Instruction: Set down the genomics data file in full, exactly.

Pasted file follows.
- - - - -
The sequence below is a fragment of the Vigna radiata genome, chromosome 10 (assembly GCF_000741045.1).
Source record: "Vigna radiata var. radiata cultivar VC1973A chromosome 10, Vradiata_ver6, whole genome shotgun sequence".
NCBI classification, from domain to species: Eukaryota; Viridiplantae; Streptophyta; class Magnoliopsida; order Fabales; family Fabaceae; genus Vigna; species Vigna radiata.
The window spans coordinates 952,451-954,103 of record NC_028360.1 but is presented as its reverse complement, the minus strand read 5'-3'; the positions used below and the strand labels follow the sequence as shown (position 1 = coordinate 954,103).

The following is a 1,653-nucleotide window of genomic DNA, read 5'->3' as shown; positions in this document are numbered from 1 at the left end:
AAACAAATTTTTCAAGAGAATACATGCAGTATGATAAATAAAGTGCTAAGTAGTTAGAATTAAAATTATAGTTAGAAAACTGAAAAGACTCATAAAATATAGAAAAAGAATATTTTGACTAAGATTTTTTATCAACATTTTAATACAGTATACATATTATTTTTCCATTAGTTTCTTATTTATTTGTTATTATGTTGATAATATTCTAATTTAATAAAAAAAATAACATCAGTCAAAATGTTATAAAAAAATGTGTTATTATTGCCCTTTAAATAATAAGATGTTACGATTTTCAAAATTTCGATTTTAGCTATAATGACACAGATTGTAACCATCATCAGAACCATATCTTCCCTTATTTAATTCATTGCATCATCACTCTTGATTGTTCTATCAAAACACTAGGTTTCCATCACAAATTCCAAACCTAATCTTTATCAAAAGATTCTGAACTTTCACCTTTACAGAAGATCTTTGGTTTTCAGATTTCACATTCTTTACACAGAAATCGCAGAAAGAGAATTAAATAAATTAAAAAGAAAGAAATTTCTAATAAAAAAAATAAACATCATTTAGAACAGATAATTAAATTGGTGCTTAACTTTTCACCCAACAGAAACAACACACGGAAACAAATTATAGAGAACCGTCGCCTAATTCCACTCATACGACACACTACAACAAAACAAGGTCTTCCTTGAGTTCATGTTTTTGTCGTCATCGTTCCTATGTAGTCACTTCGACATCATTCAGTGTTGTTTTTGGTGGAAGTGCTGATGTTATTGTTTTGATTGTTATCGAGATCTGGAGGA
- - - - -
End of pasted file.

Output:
The sequence below is a fragment of the Vigna radiata genome, chromosome 10 (assembly GCF_000741045.1).
Source record: "Vigna radiata var. radiata cultivar VC1973A chromosome 10, Vradiata_ver6, whole genome shotgun sequence".
NCBI classification, from domain to species: Eukaryota; Viridiplantae; Streptophyta; class Magnoliopsida; order Fabales; family Fabaceae; genus Vigna; species Vigna radiata.
The window spans coordinates 952,451-954,103 of record NC_028360.1 but is presented as its reverse complement, the minus strand read 5'-3'; the positions used below and the strand labels follow the sequence as shown (position 1 = coordinate 954,103).

The following is a 1,653-nucleotide window of genomic DNA, read 5'->3' as shown; positions in this document are numbered from 1 at the left end:
AAACAAATTTTTCAAGAGAATACATGCAGTATGATAAATAAAGTGCTAAGTAGTTAGAATTAAAATTATAGTTAGAAAACTGAAAAGACTCATAAAATATAGAAAAAGAATATTTTGACTAAGATTTTTTATCAACATTTTAATACAGTATACATATTATTTTTCCATTAGTTTCTTATTTATTTGTTATTATGTTGATAATATTCTAATTTAATAAAAAAAATAACATCAGTCAAAATGTTATAAAAAAATGTGTTATTATTGCCCTTTAAATAATAAGATGTTACGATTTTCAAAATTTCGATTTTAGCTATAATGACACAGATTGTAACCATCATCAGAACCATATCTTCCCTTATTTAATTCATTGCATCATCACTCTTGATTGTTCTATCAAAACACTAGGTTTCCATCACAAATTCCAAACCTAATCTTTATCAAAAGATTCTGAACTTTCACCTTTACAGAAGATCTTTGGTTTTCAGATTTCACATTCTTTACACAGAAATCGCAGAAAGAGAATTAAATAAATTAAAAAGAAAGAAATTTCTAATAAAAAAAATAAACATCATTTAGAACAGATAATTAAATTGGTGCTTAACTTTTCACCCAACAGAAACAACACACGGAAACAAATTATAGAGAACCGTCGCCTAATTCCACTCATACGACACACTACAACAAAACAAGGTCTTCCTTGAGTTCATGTTTTTGTCGTCATCGTTCCTATGTAGTCACTTCGACATCATTCAGTGTTGTTTTTGGTGGAAGTGCTGATGTTATTGTTTTGATTGTTATCGAGATCTGGAGGA